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June 26th 2019

During the Second World War scarcely anything happened in Dutch physics research and it consequently lost its leading international position. Things quickly changed after the liberation of the Netherlands. The need for new research institutes, which had already been felt among scientists and politicians since the 1930s, had strongly increased. That was partly due to the highly promising developments for nuclear energy and the increased awareness that other countries had acquired a stronger position in the physics arena.

Leading physicists and the government joined forces in 1946 to give fundamental physics a boost. In April of that year they established the Foundation for Fundamental Research on Matter (FOM). The founders chose the name 'Research on Matter' to convey their broad vision: besides (nuclear) physics they also wanted to build a bridge to materials science, chemistry and other disciplines. FOM still has this broad outlook. FOM had (and has) the aim of encouraging top physics research and training a young generation of researchers. In its first year FOM received 153,000 guilders to realise this mission.

History of the institutes
In its initial years, FOM focused mainly on nuclear physics, mass separation and analysis, and metallurgy. FOM soon opened two institutes. In 1946, together with Phillips and Amsterdam City Council, it established the Institute for Nuclear Physics Research (Dutch: Instituut voor Kernfysisch Onderzoek - IKO). In 1949 the Laboratory for Mass Spectrometry followed. These organisations were the predecessors of two current FOM institutes, Nikhef and AMOLF respectively. In the first decade after it was founded, FOM expanded its research activities to include solid-state physics, plasma physics and high-energy physics. In 1959, that led to the establishment of the FOM Institute for Plasma Physics Rijnhuizen (currently FOM Institute DIFFER).

In the Laboratory for Mass Spectroscopy, FOM researchers succeeded in November 1953, as the first in Europe, in producing 10 mg of enriched uranium. The success broke the US embargo on enriched uranium. In December 1954 the laboratory started with the development of the ultracentrifuge, a device to enable uranium enrichment on a large-scale. At the start of the 1960s FOM transferred this technology to the industrial partners. Thanks to this technology URENCO (the URanium ENrichment COmpany) grew into one of the biggest producers of enriched uranium in the world. In 1966 the name of the Laboratory for Mass Spectroscopy was changed into the Institute for Atomic and Molecular Physics (AMOLF). Nowadays the institute only uses the name 'AMOLF'. FOM Institute AMOLF currently does research into nanophotonics and biomolecular systems. In 2015 Designer Matter was added to this. In 2010 the institute published its anniversary book 'Impact', which contains the highlights of the first sixty years.

On 10 November 1949, the Institute for Nuclear Physics Research acquired a circular particle accelerator developed by Philips, a 30 MeV cyclotron. After many years of research with this device, the IKO researchers joined forces in June 1975 with colleagues from the University of Amsterdam and the VU University Amsterdam to form the National Institute of Nuclear Physics and High Energy Physics (Nikhef). You can read more about the establishment of NIKHEF in the article entitled 'Nikhef en CERN, de ontwikkeling van de Hoge Energie Fysica in Nederland' by Dr H.G. Tiecke. After its establishment NIKHEF existed as two units, the nuclear physics section and the high-energy physics section. In 1998 the particle accelerator closed and a gradual withdrawal from nuclear physics ensued. The nuclear physics and high-energy physics sections were disbanded and replaced by an integrated research programme. The official name of the institute subsequently changed into the National Institute of Subatomic Physics Nikhef. Nikhef researchers currently focus on both theoretical and experimental research into elementary particles with the help of particle accelerators and cosmic radiation. Over the years more universities joined the Nikhef partnership: Utrecht University and Radboud University. The University of Groningen entered the Nikhef partnership in 2015.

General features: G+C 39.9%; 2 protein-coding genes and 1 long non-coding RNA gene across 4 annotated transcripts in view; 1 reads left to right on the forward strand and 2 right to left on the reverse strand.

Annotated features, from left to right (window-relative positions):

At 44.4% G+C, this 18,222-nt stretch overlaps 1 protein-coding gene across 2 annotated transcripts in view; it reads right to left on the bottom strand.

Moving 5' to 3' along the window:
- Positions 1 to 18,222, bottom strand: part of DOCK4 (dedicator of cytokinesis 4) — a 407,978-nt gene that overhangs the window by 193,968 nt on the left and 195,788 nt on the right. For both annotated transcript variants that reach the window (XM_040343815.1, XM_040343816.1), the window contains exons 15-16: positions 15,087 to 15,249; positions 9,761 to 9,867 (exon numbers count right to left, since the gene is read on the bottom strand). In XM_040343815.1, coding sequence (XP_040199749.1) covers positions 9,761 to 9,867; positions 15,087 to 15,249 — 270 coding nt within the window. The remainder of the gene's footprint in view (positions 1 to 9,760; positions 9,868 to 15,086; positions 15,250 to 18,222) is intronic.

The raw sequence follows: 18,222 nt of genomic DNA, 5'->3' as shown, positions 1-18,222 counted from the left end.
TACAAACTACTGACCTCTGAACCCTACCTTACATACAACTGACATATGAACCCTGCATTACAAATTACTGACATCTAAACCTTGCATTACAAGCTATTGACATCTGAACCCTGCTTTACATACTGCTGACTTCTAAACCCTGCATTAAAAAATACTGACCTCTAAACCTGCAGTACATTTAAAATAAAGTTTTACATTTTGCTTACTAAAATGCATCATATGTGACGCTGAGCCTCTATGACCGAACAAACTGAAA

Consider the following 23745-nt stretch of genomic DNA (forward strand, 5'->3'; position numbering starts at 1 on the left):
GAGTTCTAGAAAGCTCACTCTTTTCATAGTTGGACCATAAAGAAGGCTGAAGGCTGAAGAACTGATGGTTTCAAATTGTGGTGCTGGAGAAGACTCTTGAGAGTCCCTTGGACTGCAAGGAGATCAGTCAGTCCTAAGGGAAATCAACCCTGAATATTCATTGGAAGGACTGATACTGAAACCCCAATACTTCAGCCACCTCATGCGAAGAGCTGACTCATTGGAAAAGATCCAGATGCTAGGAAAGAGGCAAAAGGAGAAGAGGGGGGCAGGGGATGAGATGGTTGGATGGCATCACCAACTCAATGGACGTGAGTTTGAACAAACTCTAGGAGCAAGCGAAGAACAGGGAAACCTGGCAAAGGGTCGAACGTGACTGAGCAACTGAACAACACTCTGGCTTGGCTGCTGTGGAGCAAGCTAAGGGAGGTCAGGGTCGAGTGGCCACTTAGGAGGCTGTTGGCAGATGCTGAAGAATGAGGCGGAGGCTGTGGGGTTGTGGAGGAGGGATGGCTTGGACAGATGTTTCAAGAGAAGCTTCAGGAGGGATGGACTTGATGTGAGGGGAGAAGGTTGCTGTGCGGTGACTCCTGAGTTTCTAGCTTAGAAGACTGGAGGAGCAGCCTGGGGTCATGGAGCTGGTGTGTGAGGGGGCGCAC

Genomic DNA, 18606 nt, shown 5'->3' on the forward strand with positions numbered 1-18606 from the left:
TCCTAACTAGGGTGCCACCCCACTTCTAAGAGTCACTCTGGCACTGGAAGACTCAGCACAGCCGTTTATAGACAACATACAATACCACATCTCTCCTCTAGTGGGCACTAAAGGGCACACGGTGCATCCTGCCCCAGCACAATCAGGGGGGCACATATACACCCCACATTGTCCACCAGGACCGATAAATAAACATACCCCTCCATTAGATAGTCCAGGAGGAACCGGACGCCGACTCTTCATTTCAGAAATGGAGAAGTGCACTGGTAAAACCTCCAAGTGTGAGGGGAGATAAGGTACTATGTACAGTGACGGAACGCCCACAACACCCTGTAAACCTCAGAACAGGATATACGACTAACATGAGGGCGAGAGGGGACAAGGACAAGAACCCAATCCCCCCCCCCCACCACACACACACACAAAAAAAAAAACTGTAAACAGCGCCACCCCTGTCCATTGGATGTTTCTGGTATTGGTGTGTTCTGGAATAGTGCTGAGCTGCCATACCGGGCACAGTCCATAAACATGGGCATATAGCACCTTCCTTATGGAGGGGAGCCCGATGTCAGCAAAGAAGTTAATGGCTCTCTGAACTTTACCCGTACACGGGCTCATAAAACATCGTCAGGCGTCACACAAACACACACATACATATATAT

In 1959 FOM established the Institute for Plasma Physics Rijnhuizen, named after the nearby castle and estate on which the institute was located. In 2009 the institute published a book about its history: 'Vijftig jaar plasmafysica bij FOM-Rijnhuizen', Hittebarrière. Recently, in 2010, FOM transformed the institute into the Dutch Institute for Fundamental Energy Research (DIFFER). Since 2012, this institute has investigated nuclear fusion and solar fuels. In 2015 DIFFER relocated to the Science Park of Eindhoven University of Technology. The institute's ambition is to have a national coordinating role in fundamental energy research.

Nuclear Physics Accelerator Institute
In 1963, the Dutch government approved the plan to build a large cyclotron in Groningen for a new research institute: the Nuclear Physics Accelerator Institute (Dutch: Kernfysisch Versneller Instituut - KVI). In 1971 the first experiments were done at the KVI. For an optimal expansion of the research, FOM substantially increased its support to the KVI. The institute had two mother organisations in that period: University of Groningen and the FOM Foundation. KVI's research focused on the experimental and theoretical study of the atomic nucleus, such as the interaction between nuclear particles and the neutron-proton ratio. In January 1996 the KVI acquired a new cyclotron, AGOR (Accélérateur Groningen ORsay). Two years later the improvement and development of the AGOR cyclotron was included in a FOM programme. In 2004, FOM decided to place less emphasis on nuclear physics research and this resulted in the end of the structural collaboration between the University of Groningen and FOM. The FOM focus group TRIµP ('Trapped Radioactive Isotopes: µicro-laboratories for fundamental Physics') at the KVI came to end in 2013. You can read more about the KVI in '40 Jaar Kernfysisch Versneller Instituut', a book that was published in 2008 to celebrate the institute's anniversary. 

High Field Magnet Laboratory (HFML)
The High Field Magnet Laboratory (HFML) in Nijmegen has been an institutional collaboration between Radboud University and FOM since 2011. It is an internationally renowned research facility where each year dozens of researchers from many countries come to carry out experiments with strong magnetic fields. Due to the collaboration the number of magnet hours has been considerably expanded. Together with similar laboratories in Dresden, Grenoble and Toulouse, the HFML forms the European Magnet Field Laboratory. This EFML acquired the prestigious ESFRI Landmark status in 2016.

FOM over the years